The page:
Honey is ‘just as effective as treating cold sores as anti-viral creams’, scientists say

  • Participants in a large study used either anti-viral cream or honey on their lip  
  • Both treatments cleared the cold sore within nine days without side effects
  • Researchers said people who prefer natural remedies can be confident it works 

It’s already used as a topping on breakfast. 

But scientists say honey may also be able to fight cold sores.

Notoriously difficult get rid of, cold sores are normally treated with anti-viral creams bought over the counter.

But honey derived from a tree in New Zealand has been found to be just as effective at healing the blistering sore in a trial.

Medicinal honey could treat cold sores and is just as effective as anti-viral creams, a New Zealand study has found

Participants in a trial used either cream or honey, both of which cleared the pain and wound within nine days.  

The substance, produced by bumble bees, has a long history of therapeutic use with some studies showing it has antibacterial properties. 

The trial of 952 participants was led by researchers at the Medical Research Institute of New Zealand (MRINZ).

They compared treating cold sores with honey to anti-viral aciclovir cream, branded as Zovirax in the UK and Viraban in the US. 

The honey was derived from the native kānuka tree in New Zealand, before being sterilised and boosted with extra antimicrobial ingredients. 

All of the patients were asked if they wanted to participate when they went to one of 76 community pharmacies in the first 72 hours of their cold sore episode.  

They were then randomly assigned either five per cent aciclovir cream or the honey cream Honevo, which was mixed with ten per cent glycerin.

While applying their treatment five times daily, they were asked to self-record data for pain and cold sore progression.  

Their entries were monitored for 14 days or until the cold sore fully healed. 

The researchers found that those using the acyclovir experienced symptoms for an average of eight to nine days with an open blister for around two days.

Honey proved to be just as effective without any changes in healing time, the findings in BMJ Open showed.

The authors wrote: ‘Both treatments had similar efficacy across all outcome variables including time to healing, pain resolution and proportion of aborted episodes between treatment groups. Both treatments were considered highly acceptable by participants.’

Leading the research, Dr Alex Semprini said the results prove patients can chose an alternative option that is evidence-based.

He said: ‘This means that patients with a preference for natural and alternative medicines, as well as pharmacists who sell these treatments, can have confidence in the effectiveness of this kānuka honey formulation as a further treatment option for cold sores.’

The study had a few caveats, one being that the healing time for a cold sore was not compared with no treatment at all.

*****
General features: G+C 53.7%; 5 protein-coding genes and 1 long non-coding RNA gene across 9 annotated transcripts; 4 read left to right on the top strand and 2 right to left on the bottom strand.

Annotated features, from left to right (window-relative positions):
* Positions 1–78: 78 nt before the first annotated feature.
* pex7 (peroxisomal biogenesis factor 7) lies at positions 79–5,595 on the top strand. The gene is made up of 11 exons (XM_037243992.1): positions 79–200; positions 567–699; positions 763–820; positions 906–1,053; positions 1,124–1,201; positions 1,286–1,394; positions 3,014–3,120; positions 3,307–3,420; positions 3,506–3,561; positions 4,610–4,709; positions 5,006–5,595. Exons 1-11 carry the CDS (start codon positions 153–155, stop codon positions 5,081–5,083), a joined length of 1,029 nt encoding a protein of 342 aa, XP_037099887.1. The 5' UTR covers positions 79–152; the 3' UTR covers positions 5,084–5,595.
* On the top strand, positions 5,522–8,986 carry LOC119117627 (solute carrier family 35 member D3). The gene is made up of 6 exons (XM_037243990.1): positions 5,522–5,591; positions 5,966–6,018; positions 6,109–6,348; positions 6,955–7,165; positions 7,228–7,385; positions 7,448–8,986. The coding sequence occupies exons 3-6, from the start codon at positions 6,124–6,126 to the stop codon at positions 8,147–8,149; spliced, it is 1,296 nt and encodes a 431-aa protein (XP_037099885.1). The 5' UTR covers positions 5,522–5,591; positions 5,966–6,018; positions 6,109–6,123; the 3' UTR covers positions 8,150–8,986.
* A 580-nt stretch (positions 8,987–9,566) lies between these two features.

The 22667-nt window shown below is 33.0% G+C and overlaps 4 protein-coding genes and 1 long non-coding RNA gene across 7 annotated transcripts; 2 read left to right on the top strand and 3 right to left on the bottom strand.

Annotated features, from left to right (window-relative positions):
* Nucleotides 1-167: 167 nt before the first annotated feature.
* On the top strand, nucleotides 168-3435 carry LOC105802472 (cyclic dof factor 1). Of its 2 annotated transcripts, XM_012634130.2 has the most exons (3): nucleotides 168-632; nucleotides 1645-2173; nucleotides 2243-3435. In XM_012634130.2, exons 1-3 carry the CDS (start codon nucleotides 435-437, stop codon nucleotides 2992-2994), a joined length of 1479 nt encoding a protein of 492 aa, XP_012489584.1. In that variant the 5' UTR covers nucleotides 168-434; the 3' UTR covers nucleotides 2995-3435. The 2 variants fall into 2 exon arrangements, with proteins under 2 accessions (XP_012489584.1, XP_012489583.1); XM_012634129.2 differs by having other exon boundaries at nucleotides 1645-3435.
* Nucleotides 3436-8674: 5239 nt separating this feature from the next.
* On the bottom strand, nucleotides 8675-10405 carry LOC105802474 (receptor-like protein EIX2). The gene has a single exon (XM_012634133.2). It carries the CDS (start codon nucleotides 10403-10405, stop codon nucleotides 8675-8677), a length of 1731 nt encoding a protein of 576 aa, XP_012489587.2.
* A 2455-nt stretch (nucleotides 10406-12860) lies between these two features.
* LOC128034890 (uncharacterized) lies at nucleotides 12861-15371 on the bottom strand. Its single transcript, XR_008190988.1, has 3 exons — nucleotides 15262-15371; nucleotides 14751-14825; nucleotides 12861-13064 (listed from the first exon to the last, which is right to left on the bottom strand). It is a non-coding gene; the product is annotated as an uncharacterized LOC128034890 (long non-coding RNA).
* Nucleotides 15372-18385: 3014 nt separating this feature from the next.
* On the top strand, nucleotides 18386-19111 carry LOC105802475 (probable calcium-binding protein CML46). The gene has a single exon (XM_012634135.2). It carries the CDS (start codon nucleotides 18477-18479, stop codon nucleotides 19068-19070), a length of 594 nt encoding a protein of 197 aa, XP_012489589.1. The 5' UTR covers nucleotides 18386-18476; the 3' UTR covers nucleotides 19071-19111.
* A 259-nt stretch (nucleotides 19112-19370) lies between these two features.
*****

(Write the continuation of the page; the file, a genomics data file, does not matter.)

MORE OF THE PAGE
It was also funded by a New Zealand company called HoneyLab, whose product was tested. 

Herpes viruses cause cold sores. Around seven in 10 people in the UK are infected with the viruses, according to estimates.

Around 30 per cent of people suffer recurrent attacks of cold sores, usually caused by the type one virus. 

Cold sores on the lips most commonly get passed on by being kissed by someone with an active cold sore. 

They begin as a small red patch that blisters before bursting, leaving a raw area that scabs.  


Herpes viruses cause cold sores, which most commonly appear on the lips or genitals.

Around seven in 10 people in the UK are infected with the viruses.

However, only around one in three experience symptoms. 

In the US, around half of young adults are infected with the virus that causes cold sores around the mouth.

One in eight have the virus behind genital herpes.  

Cold sores on the lips most commonly get passed on by being kissed by someone with an active cold sore. 

They begin as a small red patch that blisters before bursting, leaving a raw area that scabs. 

Cold sores that appear on the face are most commonly caused by the herpes simplex type 1 virus.

Type 2 mainly affects the genitals.

It is rare for cold sores to spread away from the site they first appeared in.

And they are only transmitted by direct skin contact, not by sharing items such as towels or cutlery.

Oral sex is a common way for cold sores to pass from a person’s mouth to another’s genitals or vice versa.  

Once infected, sufferers may initially experience a fever and flu-like symptoms.

Cold sores can reappear if triggered by stress, illness, alcohol or too much sunlight.

This is because the virus stays in a nerve junction near the spinal cord. 

Many feel an itch, tingle or shooting pain before a cold sore reappears.

Antiviral medication may be prescribed if someone frequently suffers from outbreaks. 

Keeping sores moisturised can stop them cracking and becoming painful. 

Source: Herpes Viruses Association 

Source: Dailymail.

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